But what about the moral defence? The process of extraction has secured the physical wellbeing of the map but at the cost of separating it from its proper intellectual context. To preserve the original structure of the record (of which the map is just a small part) a â€˜dummyâ€™ sheet has been put into the volume in its place. The dummy briefly notes what has been extracted, when the extraction was made, and where the extracted map can be found. 13 Similarly, a label inside the portfolio containing the extracted map notes when it was conserved and which record it was extracted from.
This system of preserving both the physical and the â€˜moralâ€™ wellbeing of records undergoing partial conservation treatment was first used in about 1926. We believe that Jenkinson himself (who was then a senior archivist at the Public Record Office) was probably responsible for devising this system. 14
Nowadays, the intellectual relationship â€“ and hence the moral defence of the records â€“ is also preserved though our online catalogue entries. The extracted map has a separate catalogue entry from the entry for the volume that it came from. The two entries are cross-referenced to one another, so that users of the catalogue can understand the relationship between the map and the volume before looking at the records themselves.
The next time someone asks me what I do for a living, I might just say: â€˜Iâ€™m a physical and moral defender of your heritageâ€™. I wonder what kind of reaction that will provoke?
- 1. Contrary to popular belief, even archivists go to parties sometimes. ^
- 2. Yes, I do need to work on a better elevator pitch. ^
- 3. The conversation doesnâ€™t always go like this. Sometimes the person asks whether we have records about UFOs (we do) or whether I know a lot of secrets (I donâ€™t). ^
- 4. A couple of examples of different archivist roles and other jobs at The National Archives are featured on our website. ^
- 5. Jenkinson was Deputy Keeper â€“ equivalent to Chief Executive â€“ of the Public Record Office (which is now part of The National Archives) between 1947 and 1954. ^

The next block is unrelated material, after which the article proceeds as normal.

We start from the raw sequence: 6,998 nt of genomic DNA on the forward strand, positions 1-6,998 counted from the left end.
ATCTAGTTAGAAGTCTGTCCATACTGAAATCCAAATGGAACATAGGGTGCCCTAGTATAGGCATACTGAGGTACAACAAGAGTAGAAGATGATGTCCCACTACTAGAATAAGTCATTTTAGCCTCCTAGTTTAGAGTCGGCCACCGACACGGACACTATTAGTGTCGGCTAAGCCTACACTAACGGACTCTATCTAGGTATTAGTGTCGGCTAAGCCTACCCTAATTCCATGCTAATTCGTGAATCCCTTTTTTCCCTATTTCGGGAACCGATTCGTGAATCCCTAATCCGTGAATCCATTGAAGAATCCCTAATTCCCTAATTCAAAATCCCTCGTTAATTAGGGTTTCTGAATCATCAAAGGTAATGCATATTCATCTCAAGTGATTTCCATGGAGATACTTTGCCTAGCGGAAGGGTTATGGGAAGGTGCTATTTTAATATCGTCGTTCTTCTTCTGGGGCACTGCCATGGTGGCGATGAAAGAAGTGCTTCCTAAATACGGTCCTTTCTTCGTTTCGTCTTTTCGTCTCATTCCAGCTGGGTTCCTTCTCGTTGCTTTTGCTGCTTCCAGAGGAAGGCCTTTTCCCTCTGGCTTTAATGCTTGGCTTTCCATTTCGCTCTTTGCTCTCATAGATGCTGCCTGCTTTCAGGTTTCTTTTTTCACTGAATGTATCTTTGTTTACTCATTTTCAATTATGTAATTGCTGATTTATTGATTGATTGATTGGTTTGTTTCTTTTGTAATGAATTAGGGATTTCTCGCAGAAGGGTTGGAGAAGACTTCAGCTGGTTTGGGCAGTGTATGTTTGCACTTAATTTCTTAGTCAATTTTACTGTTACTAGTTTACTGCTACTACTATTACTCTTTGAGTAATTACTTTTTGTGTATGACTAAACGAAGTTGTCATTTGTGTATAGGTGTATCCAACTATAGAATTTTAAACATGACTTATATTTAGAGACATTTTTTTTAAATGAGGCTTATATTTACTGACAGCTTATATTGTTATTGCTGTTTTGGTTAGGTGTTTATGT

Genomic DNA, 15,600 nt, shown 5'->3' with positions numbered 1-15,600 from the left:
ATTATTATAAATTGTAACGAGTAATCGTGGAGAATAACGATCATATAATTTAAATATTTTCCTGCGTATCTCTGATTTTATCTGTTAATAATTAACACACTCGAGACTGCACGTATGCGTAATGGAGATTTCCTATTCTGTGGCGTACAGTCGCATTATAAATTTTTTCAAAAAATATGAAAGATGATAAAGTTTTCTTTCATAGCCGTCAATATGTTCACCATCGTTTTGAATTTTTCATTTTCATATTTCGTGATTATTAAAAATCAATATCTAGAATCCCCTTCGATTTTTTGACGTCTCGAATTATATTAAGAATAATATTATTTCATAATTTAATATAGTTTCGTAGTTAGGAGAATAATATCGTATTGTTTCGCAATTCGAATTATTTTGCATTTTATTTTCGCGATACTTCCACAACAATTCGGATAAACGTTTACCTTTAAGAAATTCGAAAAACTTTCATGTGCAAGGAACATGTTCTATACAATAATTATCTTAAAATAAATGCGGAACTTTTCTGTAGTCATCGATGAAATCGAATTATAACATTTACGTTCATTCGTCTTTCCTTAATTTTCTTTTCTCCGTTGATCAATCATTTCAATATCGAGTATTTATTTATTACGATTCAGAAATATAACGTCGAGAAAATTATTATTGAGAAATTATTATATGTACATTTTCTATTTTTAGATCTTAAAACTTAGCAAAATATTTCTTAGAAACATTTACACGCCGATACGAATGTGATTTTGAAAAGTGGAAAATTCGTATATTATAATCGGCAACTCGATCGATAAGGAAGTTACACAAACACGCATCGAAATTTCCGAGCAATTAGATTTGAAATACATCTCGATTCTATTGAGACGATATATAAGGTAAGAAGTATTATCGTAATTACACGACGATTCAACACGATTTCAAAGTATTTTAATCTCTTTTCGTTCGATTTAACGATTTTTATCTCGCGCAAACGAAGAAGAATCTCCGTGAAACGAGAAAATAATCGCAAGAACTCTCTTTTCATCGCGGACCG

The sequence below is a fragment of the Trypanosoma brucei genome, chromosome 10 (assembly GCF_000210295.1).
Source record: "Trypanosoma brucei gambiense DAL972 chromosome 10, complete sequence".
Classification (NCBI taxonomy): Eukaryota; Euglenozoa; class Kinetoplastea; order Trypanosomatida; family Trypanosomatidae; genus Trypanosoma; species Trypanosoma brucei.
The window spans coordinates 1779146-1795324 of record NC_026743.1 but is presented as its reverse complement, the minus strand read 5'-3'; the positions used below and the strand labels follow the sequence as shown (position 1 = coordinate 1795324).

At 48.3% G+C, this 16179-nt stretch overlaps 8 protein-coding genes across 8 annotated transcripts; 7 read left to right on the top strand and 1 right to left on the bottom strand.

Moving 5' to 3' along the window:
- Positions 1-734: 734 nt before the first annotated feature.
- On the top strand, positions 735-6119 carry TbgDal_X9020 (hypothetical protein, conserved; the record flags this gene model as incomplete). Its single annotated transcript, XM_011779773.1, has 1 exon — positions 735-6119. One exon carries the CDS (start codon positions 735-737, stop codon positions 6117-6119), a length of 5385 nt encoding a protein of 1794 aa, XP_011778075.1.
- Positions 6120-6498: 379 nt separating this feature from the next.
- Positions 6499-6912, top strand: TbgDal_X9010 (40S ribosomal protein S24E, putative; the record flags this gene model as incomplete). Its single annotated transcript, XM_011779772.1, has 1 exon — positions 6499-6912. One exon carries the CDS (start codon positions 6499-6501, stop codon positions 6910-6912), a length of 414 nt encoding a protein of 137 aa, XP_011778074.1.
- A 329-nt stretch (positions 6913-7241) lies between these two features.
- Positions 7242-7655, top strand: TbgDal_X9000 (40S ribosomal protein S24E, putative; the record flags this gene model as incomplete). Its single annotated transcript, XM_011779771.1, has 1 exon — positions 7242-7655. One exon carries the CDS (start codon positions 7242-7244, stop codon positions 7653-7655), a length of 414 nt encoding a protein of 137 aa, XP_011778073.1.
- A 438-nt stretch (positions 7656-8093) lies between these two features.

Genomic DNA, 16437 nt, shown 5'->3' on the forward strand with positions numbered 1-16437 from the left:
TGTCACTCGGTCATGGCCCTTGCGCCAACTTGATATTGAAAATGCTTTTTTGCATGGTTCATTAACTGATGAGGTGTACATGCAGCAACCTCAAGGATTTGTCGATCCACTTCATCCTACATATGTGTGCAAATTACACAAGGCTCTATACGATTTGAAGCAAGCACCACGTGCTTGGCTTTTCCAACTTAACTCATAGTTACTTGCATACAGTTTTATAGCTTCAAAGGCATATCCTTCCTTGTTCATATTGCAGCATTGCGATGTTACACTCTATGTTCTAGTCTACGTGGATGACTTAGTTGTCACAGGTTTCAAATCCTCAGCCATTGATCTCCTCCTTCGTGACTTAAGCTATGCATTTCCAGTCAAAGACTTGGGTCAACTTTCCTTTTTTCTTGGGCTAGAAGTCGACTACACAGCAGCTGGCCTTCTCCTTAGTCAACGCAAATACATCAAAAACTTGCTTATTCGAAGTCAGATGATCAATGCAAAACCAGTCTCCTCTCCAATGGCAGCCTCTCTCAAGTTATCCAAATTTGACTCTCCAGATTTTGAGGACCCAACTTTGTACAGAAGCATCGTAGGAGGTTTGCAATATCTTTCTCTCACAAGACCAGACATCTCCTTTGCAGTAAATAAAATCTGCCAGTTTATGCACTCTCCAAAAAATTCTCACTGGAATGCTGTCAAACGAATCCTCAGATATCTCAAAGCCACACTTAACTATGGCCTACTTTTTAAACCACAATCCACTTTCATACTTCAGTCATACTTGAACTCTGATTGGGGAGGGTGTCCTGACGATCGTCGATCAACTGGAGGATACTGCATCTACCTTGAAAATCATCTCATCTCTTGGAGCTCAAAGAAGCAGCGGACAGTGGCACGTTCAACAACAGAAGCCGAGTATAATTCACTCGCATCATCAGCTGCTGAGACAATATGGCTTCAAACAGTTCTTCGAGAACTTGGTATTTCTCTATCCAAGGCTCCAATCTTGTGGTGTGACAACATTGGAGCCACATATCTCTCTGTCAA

- 6. Hilary Jenkinson, A Manual of Archive Administration, Revised 2nd edition (London, 1965), pp 44, 83. ^
- 7. Most records in archives are grouped together by origin and provenance rather than by subject. I hope to look at this in a future blog post. ^
- 8. Another reason for extraction has been to allow part of a record to be â€˜closedâ€™ to public access whilst the remainder is â€˜openâ€™ for people to use in their research. See our page on the public records system for more information about access to public records. ^
- 9. A recent postÂ on the British Libraryâ€™s maps and views blog discusses the benefits of conservation treatment for maps. ^
- 10. For more information about extracted maps, see: Geraldine Beech, â€˜The National Archives Map Catalogue Retrospective Conversion Projectâ€™, The Cartographic Journal 42 (3) (December 2005), 241-244, pp 241-242; or Andrew Janes, â€˜Of Maps and Meta-Records: Eighty-Five Years of Map Cataloguing at The National Archives of the United Kingdomâ€™, Archivaria 74 (Fall 2012), 119-165, pp 126-128. ^
- 11. MPC 1/212 ^
- 12. DL 42/119 ^
- 13. The code number M.P.C 212 was originally a storage location in our old building in Chancery Lane in central London. A slightly different version of the same code number (MPC 1/212) is now used as the catalogue reference. ^
- 14. Jenkinson, p 54. ^